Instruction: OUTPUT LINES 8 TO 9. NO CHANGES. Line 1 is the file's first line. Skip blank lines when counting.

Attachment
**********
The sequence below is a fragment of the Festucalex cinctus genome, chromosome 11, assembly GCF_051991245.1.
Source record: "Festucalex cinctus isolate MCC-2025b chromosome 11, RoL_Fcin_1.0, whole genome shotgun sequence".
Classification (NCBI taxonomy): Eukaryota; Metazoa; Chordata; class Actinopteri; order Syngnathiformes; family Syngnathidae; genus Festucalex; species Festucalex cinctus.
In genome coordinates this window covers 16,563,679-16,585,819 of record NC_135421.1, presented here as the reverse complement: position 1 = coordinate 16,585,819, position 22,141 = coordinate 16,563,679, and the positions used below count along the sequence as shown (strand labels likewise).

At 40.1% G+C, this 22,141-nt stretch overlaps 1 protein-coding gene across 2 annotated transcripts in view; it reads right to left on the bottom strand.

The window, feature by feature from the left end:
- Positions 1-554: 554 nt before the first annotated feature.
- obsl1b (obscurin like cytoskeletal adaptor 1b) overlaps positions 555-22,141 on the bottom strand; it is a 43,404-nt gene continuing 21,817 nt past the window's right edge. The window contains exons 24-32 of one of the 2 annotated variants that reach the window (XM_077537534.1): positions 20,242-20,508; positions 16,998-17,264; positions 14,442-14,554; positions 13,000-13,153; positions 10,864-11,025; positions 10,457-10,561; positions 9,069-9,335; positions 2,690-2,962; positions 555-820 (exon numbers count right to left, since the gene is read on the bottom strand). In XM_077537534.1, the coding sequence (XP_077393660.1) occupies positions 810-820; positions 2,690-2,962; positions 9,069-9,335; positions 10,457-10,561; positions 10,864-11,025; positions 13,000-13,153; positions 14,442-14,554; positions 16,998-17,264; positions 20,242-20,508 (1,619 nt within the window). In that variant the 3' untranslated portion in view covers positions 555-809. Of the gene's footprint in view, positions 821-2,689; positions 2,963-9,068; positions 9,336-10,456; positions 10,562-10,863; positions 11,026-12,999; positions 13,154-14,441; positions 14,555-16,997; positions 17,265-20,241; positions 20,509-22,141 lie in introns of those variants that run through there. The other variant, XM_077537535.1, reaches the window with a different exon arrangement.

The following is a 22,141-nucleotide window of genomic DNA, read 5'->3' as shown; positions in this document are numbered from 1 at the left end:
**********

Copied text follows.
- obsl1b (obscurin like cytoskeletal adaptor 1b) overlaps positions 555-22,141 on the bottom strand; it is a 43,404-nt gene continuing 21,817 nt past the window's right edge. The window contains exons 24-32 of one of the 2 annotated variants that reach the window (XM_077537534.1): positions 20,242-20,508; positions 16,998-17,264; positions 14,442-14,554; positions 13,000-13,153; positions 10,864-11,025; positions 10,457-10,561; positions 9,069-9,335; positions 2,690-2,962; positions 555-820 (exon numbers count right to left, since the gene is read on the bottom strand). In XM_077537534.1, the coding sequence (XP_077393660.1) occupies positions 810-820; positions 2,690-2,962; positions 9,069-9,335; positions 10,457-10,561; positions 10,864-11,025; positions 13,000-13,153; positions 14,442-14,554; positions 16,998-17,264; positions 20,242-20,508 (1,619 nt within the window). In that variant the 3' untranslated portion in view covers positions 555-809. Of the gene's footprint in view, positions 821-2,689; positions 2,963-9,068; positions 9,336-10,456; positions 10,562-10,863; positions 11,026-12,999; positions 13,154-14,441; positions 14,555-16,997; positions 17,265-20,241; positions 20,509-22,141 lie in introns of those variants that run through there. The other variant, XM_077537535.1, reaches the window with a different exon arrangement.

The following is a 22,141-nucleotide window of genomic DNA, read 5'->3' as shown; positions in this document are numbered from 1 at the left end: